See also: Virginia Declaration of Rights

The Virginia Declaration of Rights, well-known to Madison, had already been a strong influence on the American Revolution ("all power is vested in, and consequently derived from, the people ...";[8] also "a majority of the community hath an indubitable, unalienable, and indefeasible right to reform, alter or abolish [the government]"). It had shaped the drafting of the United States Declaration of Independence a decade before the drafting of the Constitution, proclaiming that "all men are by nature equally free and independent, and have certain inherent rights of which ... [they cannot divest;] namely, the enjoyment of life and liberty, with the means of acquiring and possessing property, and pursuing and obtaining happiness and safety."[9] On a practical level, its recommendations of a government with a separation of powers (Articles 5–6) and "frequent, certain, and regular"[10] elections of executives and legislators were incorporated into the United States Constitution — but the bulk of this work addresses the rights of the people and restrictions on the powers of government, and is recognizable in the modern Bill of Rights: The Virginia Declaration of Rights is a declaration by the Virginia Convention of Delegates of rights of individuals and a call for independence from Britain. ... The United States Declaration of Independence was an act of the Second Continental Congress, adopted on July 4, 1776, which declared that the Thirteen Colonies were independent of Great Britain. ... The Politics series Politics Portal This box:      Separation of powers, a term coined by French political Enlightenment thinker Baron de Montesquieu[1][2], is a model for the governance of democratic states. ... Federal courts Supreme Court Circuit Courts of Appeal District Courts Elections Presidential elections Midterm elections Political Parties Democratic Republican Third parties State & Local government Governors Legislatures (List) State Courts Local Government Other countriesAtlas  Politics Portal      The United States has a federal government, with elected officials at federal (national), state and...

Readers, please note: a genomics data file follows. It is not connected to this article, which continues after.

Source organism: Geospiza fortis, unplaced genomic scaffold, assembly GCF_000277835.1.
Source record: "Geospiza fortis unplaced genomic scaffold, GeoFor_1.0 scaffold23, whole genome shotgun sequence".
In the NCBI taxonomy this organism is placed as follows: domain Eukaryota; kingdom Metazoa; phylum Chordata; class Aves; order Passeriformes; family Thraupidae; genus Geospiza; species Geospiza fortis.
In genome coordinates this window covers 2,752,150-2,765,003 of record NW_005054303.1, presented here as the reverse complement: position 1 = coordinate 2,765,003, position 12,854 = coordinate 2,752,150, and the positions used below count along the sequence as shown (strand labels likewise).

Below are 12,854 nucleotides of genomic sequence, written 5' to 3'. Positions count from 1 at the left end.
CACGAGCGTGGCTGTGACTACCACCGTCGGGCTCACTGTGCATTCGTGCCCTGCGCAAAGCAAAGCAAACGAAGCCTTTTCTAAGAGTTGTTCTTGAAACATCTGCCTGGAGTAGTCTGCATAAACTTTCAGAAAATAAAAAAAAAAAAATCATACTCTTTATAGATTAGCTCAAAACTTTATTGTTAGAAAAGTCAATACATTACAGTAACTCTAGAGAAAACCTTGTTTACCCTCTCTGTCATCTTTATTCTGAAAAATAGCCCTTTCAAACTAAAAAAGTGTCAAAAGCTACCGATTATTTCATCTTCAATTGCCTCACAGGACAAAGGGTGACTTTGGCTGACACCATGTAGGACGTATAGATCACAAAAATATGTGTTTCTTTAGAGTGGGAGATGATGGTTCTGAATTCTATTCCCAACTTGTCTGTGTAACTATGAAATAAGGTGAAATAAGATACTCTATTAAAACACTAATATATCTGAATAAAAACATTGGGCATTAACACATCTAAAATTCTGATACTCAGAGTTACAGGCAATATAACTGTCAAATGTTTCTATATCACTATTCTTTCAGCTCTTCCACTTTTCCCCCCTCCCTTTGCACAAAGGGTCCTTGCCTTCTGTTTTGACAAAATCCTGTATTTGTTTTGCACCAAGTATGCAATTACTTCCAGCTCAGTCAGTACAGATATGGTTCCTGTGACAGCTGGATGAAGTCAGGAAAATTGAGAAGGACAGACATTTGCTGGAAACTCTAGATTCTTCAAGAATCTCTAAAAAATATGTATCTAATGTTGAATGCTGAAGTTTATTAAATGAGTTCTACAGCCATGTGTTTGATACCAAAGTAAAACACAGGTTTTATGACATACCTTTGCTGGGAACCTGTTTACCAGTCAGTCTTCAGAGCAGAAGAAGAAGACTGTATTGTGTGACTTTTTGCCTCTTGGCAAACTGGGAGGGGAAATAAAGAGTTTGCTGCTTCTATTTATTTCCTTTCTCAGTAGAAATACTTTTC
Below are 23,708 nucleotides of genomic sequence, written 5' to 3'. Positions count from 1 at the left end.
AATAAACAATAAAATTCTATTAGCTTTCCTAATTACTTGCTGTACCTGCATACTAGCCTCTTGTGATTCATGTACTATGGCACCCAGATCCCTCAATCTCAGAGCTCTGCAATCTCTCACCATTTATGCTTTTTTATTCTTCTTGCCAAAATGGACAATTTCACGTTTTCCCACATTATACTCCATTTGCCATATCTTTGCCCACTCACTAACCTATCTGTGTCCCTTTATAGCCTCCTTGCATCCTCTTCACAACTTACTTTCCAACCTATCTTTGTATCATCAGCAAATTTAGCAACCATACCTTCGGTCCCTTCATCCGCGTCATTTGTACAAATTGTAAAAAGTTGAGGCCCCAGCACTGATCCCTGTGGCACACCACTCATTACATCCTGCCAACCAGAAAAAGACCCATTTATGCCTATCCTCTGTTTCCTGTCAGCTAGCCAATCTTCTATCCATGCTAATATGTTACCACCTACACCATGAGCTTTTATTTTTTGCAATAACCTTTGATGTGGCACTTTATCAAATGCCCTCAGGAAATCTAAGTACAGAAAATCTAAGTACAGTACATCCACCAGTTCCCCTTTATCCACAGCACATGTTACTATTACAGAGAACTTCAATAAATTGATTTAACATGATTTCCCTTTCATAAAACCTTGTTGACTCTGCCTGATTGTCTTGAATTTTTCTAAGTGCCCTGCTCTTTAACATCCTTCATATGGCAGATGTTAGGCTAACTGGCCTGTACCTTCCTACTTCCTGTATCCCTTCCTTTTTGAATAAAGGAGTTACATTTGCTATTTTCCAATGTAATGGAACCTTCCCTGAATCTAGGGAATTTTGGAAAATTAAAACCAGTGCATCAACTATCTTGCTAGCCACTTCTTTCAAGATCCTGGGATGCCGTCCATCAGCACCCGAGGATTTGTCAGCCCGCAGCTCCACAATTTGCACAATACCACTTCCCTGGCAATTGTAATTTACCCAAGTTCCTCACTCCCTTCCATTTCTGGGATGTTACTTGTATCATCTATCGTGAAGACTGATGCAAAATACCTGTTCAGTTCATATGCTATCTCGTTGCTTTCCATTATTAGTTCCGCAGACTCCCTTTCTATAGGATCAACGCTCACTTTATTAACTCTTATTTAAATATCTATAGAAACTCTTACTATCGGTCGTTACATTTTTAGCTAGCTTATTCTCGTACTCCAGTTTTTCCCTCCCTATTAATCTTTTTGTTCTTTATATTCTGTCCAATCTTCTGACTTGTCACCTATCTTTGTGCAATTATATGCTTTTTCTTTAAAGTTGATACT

The government should not have the power of suspending or executing laws, "without consent of the representatives of the people,".[11] A legal defendant has the right to be "confronted with the accusers and witnesses, to call for evidence in his favor, and to a speedy trial by an impartial jury of his vicinage," and may not be "compelled to give evidence against himself."[12] Individuals should be protected against "cruel and unusual punishments",[13] baseless search and seizure,,[14] and be guaranteed a trial by jury.[15] The government should not abridge freedom of the press,[16] or freedom of religion ("all men are equally entitled to the free exercise of religion").[17] The government should be enjoined against maintaining a standing army rather than a "well regulated militia."[18] “Cruel And Unusual” redirects here. ... Search and seizure is a legal procedure used in many common law whereby police or other authorities and their agents, who suspect that a crime has been committed, do a search of a persons property and confiscate any relevant evidence to the crime. ... It has been suggested that this article or section be merged with Jury. ... Freedom of the press (or press freedom) is the guarantee by a government of free public press for its citizens and their associations, extended to members of news gathering organizations, and their published reporting. ... The Declaration of the Rights of Man and of the Citizen guarantees freedom of religion, as long as religious activities do not infringe on public order in ways detrimental to society. ... A standing army is an army composed of full time professional soldiers. ... Lebanese Kataeb militia A Militia is an organization of citizens to provide defense, emergency or paramilitary service, or those engaged in such activity. ...

See also: English Bill of Rights